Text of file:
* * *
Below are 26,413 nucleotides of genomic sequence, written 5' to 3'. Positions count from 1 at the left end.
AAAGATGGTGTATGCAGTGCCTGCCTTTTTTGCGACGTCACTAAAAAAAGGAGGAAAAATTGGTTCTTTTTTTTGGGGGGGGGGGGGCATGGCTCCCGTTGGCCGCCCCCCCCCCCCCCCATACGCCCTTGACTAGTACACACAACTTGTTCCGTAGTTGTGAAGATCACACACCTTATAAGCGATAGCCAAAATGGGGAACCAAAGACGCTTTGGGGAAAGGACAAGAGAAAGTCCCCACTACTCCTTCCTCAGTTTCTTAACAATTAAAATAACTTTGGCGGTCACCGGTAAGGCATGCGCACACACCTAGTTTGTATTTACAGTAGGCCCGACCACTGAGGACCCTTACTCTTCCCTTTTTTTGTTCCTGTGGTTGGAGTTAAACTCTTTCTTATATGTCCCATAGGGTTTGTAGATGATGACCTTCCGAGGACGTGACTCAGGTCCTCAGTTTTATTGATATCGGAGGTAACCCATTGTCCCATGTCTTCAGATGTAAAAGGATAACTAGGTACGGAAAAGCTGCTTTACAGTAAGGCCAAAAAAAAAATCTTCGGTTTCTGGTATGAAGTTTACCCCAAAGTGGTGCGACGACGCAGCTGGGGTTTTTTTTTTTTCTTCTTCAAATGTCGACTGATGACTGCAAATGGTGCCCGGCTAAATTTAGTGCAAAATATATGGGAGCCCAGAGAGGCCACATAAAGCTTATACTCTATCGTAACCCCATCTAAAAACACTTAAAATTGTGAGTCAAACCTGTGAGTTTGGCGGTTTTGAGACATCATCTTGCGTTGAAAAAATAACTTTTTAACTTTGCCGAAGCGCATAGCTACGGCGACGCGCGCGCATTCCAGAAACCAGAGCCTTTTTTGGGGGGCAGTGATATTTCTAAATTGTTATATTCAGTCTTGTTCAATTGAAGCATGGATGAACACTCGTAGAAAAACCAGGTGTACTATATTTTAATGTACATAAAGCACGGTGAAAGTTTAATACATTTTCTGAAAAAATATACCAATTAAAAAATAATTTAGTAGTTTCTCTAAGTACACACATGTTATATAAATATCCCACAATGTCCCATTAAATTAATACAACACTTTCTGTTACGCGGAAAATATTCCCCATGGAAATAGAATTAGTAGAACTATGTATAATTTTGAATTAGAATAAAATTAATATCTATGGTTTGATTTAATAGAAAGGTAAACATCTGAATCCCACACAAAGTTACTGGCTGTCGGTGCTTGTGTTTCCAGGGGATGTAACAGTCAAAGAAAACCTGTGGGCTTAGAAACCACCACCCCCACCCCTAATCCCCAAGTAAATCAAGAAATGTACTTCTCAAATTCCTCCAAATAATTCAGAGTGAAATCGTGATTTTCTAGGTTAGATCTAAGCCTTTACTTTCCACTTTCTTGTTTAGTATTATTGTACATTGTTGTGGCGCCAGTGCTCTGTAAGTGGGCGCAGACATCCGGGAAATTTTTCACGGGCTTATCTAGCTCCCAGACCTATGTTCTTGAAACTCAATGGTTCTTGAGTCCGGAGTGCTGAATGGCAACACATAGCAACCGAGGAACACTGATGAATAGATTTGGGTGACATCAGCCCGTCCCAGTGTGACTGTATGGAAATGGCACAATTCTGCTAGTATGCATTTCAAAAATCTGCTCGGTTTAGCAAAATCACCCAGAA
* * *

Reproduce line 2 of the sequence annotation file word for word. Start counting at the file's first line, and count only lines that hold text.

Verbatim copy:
AAAGATGGTGTATGCAGTGCCTGCCTTTTTTGCGACGTCACTAAAAAAAGGAGGAAAAATTGGTTCTTTTTTTTGGGGGGGGGGGGGCATGGCTCCCGTTGGCCGCCCCCCCCCCCCCCCATACGCCCTTGACTAGTACACACAACTTGTTCCGTAGTTGTGAAGATCACACACCTTATAAGCGATAGCCAAAATGGGGAACCAAAGACGCTTTGGGGAAAGGACAAGAGAAAGTCCCCACTACTCCTTCCTCAGTTTCTTAACAATTAAAATAACTTTGGCGGTCACCGGTAAGGCATGCGCACACACCTAGTTTGTATTTACAGTAGGCCCGACCACTGAGGACCCTTACTCTTCCCTTTTTTTGTTCCTGTGGTTGGAGTTAAACTCTTTCTTATATGTCCCATAGGGTTTGTAGATGATGACCTTCCGAGGACGTGACTCAGGTCCTCAGTTTTATTGATATCGGAGGTAACCCATTGTCCCATGTCTTCAGATGTAAAAGGATAACTAGGTACGGAAAAGCTGCTTTACAGTAAGGCCAAAAAAAAAATCTTCGGTTTCTGGTATGAAGTTTACCCCAAAGTGGTGCGACGACGCAGCTGGGGTTTTTTTTTTTTCTTCTTCAAATGTCGACTGATGACTGCAAATGGTGCCCGGCTAAATTTAGTGCAAAATATATGGGAGCCCAGAGAGGCCACATAAAGCTTATACTCTATCGTAACCCCATCTAAAAACACTTAAAATTGTGAGTCAAACCTGTGAGTTTGGCGGTTTTGAGACATCATCTTGCGTTGAAAAAATAACTTTTTAACTTTGCCGAAGCGCATAGCTACGGCGACGCGCGCGCATTCCAGAAACCAGAGCCTTTTTTGGGGGGCAGTGATATTTCTAAATTGTTATATTCAGTCTTGTTCAATTGAAGCATGGATGAACACTCGTAGAAAAACCAGGTGTACTATATTTTAATGTACATAAAGCACGGTGAAAGTTTAATACATTTTCTGAAAAAATATACCAATTAAAAAATAATTTAGTAGTTTCTCTAAGTACACACATGTTATATAAATATCCCACAATGTCCCATTAAATTAATACAACACTTTCTGTTACGCGGAAAATATTCCCCATGGAAATAGAATTAGTAGAACTATGTATAATTTTGAATTAGAATAAAATTAATATCTATGGTTTGATTTAATAGAAAGGTAAACATCTGAATCCCACACAAAGTTACTGGCTGTCGGTGCTTGTGTTTCCAGGGGATGTAACAGTCAAAGAAAACCTGTGGGCTTAGAAACCACCACCCCCACCCCTAATCCCCAAGTAAATCAAGAAATGTACTTCTCAAATTCCTCCAAATAATTCAGAGTGAAATCGTGATTTTCTAGGTTAGATCTAAGCCTTTACTTTCCACTTTCTTGTTTAGTATTATTGTACATTGTTGTGGCGCCAGTGCTCTGTAAGTGGGCGCAGACATCCGGGAAATTTTTCACGGGCTTATCTAGCTCCCAGACCTATGTTCTTGAAACTCAATGGTTCTTGAGTCCGGAGTGCTGAATGGCAACACATAGCAACCGAGGAACACTGATGAATAGATTTGGGTGACATCAGCCCGTCCCAGTGTGACTGTATGGAAATGGCACAATTCTGCTAGTATGCATTTCAAAAATCTGCTCGGTTTAGCAAAATCACCCAGAA